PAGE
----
Monday, August 9, 2021

Karen An-hwei Lee

Karen An-hwei Lee is an American poet, novelist and translator. Her first poetry collection, In Media Res (Sarabande Books, 2004), won the Norma Faber First Book Award and the Kathryn A. Morton Prize. She has translated the poetry and prose of twelfth century Chinese poet Li Qingzhao in her book Double Radiance (2018), and she has published two science-fiction novels. She is Provost and Professor of English at Wheaton College.

Lee’s fourth poetry book, Rose is a Verb: Neo-Georgics (2021), has just appeared from Wipf & Stock/Slant Books. Virgil’s poetic sequence Georgics is one of the inspirations behind these “Neo-Georgics” which reflect on relationships between the planet, the human, and the divine. Eric Pankey has said of this new collection, “ In the midst of such an innovative poetry, such a radical experimentation, what a surprise it is to find this kind and confident guide to take us on this journey. I cannot resist her pure and radiant voice, cannot help but follow where she leads.” Pankey's allusion to Dante is not lost on us.

The following poem first appeared in Christian Century.

Songs of Comfort

The friendly cellist with a big heart, a long-time resident
of a neighboring town where I grew up, who received
bouquets from the flower shop where I trimmed roses,
said his favorite thing to do after returning from a trip
was grocery shopping, savoring the essentials of small life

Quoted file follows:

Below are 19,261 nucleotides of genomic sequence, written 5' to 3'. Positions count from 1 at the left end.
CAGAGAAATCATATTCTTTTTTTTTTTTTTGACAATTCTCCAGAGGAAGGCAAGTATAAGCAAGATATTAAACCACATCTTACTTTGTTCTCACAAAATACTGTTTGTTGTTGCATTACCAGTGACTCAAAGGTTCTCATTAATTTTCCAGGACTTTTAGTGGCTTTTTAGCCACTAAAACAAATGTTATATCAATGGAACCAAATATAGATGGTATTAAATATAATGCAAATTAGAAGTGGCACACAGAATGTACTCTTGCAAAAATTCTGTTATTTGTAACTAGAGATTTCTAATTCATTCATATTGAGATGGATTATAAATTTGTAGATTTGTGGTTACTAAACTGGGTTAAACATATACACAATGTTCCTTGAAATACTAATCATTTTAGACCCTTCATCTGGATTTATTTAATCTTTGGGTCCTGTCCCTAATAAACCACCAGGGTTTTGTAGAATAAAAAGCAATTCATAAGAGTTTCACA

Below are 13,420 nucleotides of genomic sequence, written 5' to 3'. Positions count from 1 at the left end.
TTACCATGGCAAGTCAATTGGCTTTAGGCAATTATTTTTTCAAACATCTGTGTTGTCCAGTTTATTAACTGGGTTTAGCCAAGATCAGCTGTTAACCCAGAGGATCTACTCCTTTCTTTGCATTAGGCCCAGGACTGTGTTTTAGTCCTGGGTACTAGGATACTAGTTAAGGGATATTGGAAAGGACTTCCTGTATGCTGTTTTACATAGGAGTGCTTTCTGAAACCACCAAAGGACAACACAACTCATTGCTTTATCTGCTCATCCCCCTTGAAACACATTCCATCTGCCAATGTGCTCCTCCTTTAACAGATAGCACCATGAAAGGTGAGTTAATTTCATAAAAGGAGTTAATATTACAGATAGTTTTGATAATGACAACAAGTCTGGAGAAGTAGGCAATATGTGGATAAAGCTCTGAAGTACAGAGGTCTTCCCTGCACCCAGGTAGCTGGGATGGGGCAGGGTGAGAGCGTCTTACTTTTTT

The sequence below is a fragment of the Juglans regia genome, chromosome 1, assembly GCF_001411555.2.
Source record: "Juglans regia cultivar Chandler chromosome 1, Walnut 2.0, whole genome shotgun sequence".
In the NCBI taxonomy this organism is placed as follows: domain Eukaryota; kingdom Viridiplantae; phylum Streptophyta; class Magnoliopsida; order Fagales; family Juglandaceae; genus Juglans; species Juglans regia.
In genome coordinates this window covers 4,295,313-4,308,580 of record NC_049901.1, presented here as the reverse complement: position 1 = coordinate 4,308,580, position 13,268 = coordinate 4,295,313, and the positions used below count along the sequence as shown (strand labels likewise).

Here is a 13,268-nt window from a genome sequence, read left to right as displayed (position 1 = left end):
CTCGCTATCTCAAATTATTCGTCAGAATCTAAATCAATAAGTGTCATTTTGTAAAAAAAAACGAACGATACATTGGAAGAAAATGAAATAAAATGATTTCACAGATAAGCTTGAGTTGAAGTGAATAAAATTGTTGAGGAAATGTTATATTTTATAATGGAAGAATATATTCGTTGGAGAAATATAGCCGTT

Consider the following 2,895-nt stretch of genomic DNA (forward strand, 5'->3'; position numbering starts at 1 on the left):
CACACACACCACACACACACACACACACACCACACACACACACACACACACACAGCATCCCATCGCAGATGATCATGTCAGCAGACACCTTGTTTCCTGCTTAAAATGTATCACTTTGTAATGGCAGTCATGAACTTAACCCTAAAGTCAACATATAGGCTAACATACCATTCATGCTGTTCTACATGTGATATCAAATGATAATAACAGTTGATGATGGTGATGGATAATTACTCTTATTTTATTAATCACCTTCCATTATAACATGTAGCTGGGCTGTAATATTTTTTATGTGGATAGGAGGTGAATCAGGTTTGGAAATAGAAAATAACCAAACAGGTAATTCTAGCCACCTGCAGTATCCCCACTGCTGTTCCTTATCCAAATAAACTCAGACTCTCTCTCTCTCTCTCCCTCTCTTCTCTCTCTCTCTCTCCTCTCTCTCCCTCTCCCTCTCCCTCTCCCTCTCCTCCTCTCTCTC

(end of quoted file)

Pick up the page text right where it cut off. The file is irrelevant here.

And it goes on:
away from the airports and applause: buying milk, fruit
like blessings of solace: bread, tea, local honey in a jar
slow, lovely as sarabandes, those songs without words
aired in isolation through the pandemic. After his dose,
Yo-Yo Ma plays an impromptu concert for others waiting
in the fifteen-minute interval after the shots to monitor
allergic reactions. Masked, he lifts his cello out of its case,
perhaps his favorite one named Petunia, then tightens
the horsehair bow adroitly. The cello, with its mellow
notes of melancholy mingled with hope, fills the hall,
like the light at the end of the tunnel, the residents say.
Light at the end of the tunnel. I know it must be true
because I would never put this trite sentence in a poem
otherwise. God is waiting for us to pay attention:
God is waiting in the light.

Posted with permission of the poet.

Entry written by D.S. Martin. He is the author of five poetry collections including Angelicus (2021, Cascade) ― a book of poems written from the point-of-view of angels. His books are available through Amazon, and Wipf & Stock.